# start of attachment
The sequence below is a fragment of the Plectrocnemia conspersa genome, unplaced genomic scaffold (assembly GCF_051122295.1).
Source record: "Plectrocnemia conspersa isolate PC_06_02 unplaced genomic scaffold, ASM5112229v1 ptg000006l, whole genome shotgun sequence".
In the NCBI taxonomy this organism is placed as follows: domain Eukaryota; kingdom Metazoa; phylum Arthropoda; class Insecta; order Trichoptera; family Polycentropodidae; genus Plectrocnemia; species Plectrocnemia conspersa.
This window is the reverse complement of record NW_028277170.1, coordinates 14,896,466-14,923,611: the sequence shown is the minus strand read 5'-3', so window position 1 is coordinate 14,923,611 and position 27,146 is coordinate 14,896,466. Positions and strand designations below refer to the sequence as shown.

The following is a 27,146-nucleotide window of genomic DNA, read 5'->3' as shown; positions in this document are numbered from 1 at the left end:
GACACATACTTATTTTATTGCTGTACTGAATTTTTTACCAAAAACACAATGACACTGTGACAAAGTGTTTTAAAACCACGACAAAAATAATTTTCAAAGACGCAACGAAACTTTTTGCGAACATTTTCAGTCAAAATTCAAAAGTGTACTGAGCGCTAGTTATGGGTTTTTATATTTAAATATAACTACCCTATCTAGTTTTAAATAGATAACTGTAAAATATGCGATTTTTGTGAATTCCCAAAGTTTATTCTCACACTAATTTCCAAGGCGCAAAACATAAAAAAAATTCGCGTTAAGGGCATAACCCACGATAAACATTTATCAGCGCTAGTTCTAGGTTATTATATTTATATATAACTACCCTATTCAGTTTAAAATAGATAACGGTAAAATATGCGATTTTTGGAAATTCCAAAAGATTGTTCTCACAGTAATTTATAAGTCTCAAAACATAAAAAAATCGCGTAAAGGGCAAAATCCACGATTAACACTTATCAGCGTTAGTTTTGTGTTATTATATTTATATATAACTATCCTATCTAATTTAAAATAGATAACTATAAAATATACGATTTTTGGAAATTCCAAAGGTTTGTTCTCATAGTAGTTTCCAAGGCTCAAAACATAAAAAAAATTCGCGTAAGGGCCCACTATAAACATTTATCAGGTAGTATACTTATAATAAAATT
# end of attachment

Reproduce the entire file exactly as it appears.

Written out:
The sequence below is a fragment of the Plectrocnemia conspersa genome, unplaced genomic scaffold (assembly GCF_051122295.1).
Source record: "Plectrocnemia conspersa isolate PC_06_02 unplaced genomic scaffold, ASM5112229v1 ptg000006l, whole genome shotgun sequence".
In the NCBI taxonomy this organism is placed as follows: domain Eukaryota; kingdom Metazoa; phylum Arthropoda; class Insecta; order Trichoptera; family Polycentropodidae; genus Plectrocnemia; species Plectrocnemia conspersa.
This window is the reverse complement of record NW_028277170.1, coordinates 14,896,466-14,923,611: the sequence shown is the minus strand read 5'-3', so window position 1 is coordinate 14,923,611 and position 27,146 is coordinate 14,896,466. Positions and strand designations below refer to the sequence as shown.

The following is a 27,146-nucleotide window of genomic DNA, read 5'->3' as shown; positions in this document are numbered from 1 at the left end:
GACACATACTTATTTTATTGCTGTACTGAATTTTTTACCAAAAACACAATGACACTGTGACAAAGTGTTTTAAAACCACGACAAAAATAATTTTCAAAGACGCAACGAAACTTTTTGCGAACATTTTCAGTCAAAATTCAAAAGTGTACTGAGCGCTAGTTATGGGTTTTTATATTTAAATATAACTACCCTATCTAGTTTTAAATAGATAACTGTAAAATATGCGATTTTTGTGAATTCCCAAAGTTTATTCTCACACTAATTTCCAAGGCGCAAAACATAAAAAAAATTCGCGTTAAGGGCATAACCCACGATAAACATTTATCAGCGCTAGTTCTAGGTTATTATATTTATATATAACTACCCTATTCAGTTTAAAATAGATAACGGTAAAATATGCGATTTTTGGAAATTCCAAAAGATTGTTCTCACAGTAATTTATAAGTCTCAAAACATAAAAAAATCGCGTAAAGGGCAAAATCCACGATTAACACTTATCAGCGTTAGTTTTGTGTTATTATATTTATATATAACTATCCTATCTAATTTAAAATAGATAACTATAAAATATACGATTTTTGGAAATTCCAAAGGTTTGTTCTCATAGTAGTTTCCAAGGCTCAAAACATAAAAAAAATTCGCGTAAGGGCCCACTATAAACATTTATCAGGTAGTATACTTATAATAAAATT